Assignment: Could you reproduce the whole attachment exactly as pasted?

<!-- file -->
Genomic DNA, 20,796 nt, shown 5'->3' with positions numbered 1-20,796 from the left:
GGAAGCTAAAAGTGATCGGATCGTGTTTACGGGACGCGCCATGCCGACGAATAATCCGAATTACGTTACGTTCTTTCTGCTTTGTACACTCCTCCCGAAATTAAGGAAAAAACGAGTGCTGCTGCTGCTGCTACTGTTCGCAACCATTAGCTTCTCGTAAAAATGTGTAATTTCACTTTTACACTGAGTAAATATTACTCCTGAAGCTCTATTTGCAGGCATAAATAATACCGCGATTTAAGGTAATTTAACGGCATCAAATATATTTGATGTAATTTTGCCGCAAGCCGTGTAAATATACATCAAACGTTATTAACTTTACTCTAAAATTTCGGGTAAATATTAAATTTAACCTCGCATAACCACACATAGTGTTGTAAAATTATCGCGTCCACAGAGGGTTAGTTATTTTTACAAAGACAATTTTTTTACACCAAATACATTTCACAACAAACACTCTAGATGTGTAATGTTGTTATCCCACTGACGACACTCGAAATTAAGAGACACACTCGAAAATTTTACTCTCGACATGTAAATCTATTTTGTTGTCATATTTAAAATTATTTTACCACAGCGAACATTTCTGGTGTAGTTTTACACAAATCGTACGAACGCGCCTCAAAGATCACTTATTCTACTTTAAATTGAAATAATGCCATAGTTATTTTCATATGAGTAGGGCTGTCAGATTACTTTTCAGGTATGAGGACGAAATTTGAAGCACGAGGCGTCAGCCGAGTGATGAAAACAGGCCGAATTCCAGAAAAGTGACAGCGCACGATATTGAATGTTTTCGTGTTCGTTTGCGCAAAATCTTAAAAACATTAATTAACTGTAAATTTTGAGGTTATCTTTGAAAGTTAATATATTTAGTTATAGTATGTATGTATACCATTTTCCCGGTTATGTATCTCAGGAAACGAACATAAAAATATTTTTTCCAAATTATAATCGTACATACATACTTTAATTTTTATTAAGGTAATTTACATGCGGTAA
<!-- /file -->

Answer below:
Genomic DNA, 20,796 nt, shown 5'->3' with positions numbered 1-20,796 from the left:
GGAAGCTAAAAGTGATCGGATCGTGTTTACGGGACGCGCCATGCCGACGAATAATCCGAATTACGTTACGTTCTTTCTGCTTTGTACACTCCTCCCGAAATTAAGGAAAAAACGAGTGCTGCTGCTGCTGCTACTGTTCGCAACCATTAGCTTCTCGTAAAAATGTGTAATTTCACTTTTACACTGAGTAAATATTACTCCTGAAGCTCTATTTGCAGGCATAAATAATACCGCGATTTAAGGTAATTTAACGGCATCAAATATATTTGATGTAATTTTGCCGCAAGCCGTGTAAATATACATCAAACGTTATTAACTTTACTCTAAAATTTCGGGTAAATATTAAATTTAACCTCGCATAACCACACATAGTGTTGTAAAATTATCGCGTCCACAGAGGGTTAGTTATTTTTACAAAGACAATTTTTTTACACCAAATACATTTCACAACAAACACTCTAGATGTGTAATGTTGTTATCCCACTGACGACACTCGAAATTAAGAGACACACTCGAAAATTTTACTCTCGACATGTAAATCTATTTTGTTGTCATATTTAAAATTATTTTACCACAGCGAACATTTCTGGTGTAGTTTTACACAAATCGTACGAACGCGCCTCAAAGATCACTTATTCTACTTTAAATTGAAATAATGCCATAGTTATTTTCATATGAGTAGGGCTGTCAGATTACTTTTCAGGTATGAGGACGAAATTTGAAGCACGAGGCGTCAGCCGAGTGATGAAAACAGGCCGAATTCCAGAAAAGTGACAGCGCACGATATTGAATGTTTTCGTGTTCGTTTGCGCAAAATCTTAAAAACATTAATTAACTGTAAATTTTGAGGTTATCTTTGAAAGTTAATATATTTAGTTATAGTATGTATGTATACCATTTTCCCGGTTATGTATCTCAGGAAACGAACATAAAAATATTTTTTCCAAATTATAATCGTACATACATACTTTAATTTTTATTAAGGTAATTTACATGCGGTAA